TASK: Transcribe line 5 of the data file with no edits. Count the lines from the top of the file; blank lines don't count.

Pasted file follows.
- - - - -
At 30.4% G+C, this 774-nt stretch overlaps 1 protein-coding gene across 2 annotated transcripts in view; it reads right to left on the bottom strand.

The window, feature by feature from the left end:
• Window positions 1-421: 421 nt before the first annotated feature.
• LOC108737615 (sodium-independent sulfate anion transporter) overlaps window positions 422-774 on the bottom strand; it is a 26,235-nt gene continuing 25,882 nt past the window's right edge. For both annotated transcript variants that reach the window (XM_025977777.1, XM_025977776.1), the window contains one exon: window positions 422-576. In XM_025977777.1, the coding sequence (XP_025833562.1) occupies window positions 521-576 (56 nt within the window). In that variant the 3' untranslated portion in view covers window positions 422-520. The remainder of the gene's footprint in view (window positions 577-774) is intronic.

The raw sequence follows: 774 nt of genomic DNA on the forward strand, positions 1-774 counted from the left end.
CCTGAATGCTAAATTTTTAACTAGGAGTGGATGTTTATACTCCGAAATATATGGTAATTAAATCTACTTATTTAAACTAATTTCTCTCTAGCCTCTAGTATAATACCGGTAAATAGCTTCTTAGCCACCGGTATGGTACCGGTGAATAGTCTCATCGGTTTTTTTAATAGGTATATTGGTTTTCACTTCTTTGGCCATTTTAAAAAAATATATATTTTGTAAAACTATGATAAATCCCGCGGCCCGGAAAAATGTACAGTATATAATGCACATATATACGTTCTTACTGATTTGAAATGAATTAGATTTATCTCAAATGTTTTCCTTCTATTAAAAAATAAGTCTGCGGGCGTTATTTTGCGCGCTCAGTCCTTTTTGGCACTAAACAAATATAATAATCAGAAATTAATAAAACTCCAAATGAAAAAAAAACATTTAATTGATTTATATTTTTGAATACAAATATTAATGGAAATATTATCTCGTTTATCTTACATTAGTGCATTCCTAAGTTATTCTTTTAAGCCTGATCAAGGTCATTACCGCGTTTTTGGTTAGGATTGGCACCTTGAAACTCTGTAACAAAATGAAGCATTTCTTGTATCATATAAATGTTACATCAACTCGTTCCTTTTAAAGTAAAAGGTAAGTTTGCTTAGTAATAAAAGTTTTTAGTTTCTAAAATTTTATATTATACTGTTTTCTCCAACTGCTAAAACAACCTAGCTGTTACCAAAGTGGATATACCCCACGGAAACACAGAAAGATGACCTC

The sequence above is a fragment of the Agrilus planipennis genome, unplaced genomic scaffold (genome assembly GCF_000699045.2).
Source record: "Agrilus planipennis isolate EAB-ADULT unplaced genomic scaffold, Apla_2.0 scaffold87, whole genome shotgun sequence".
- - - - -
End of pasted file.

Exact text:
The raw sequence follows: 774 nt of genomic DNA on the forward strand, positions 1-774 counted from the left end.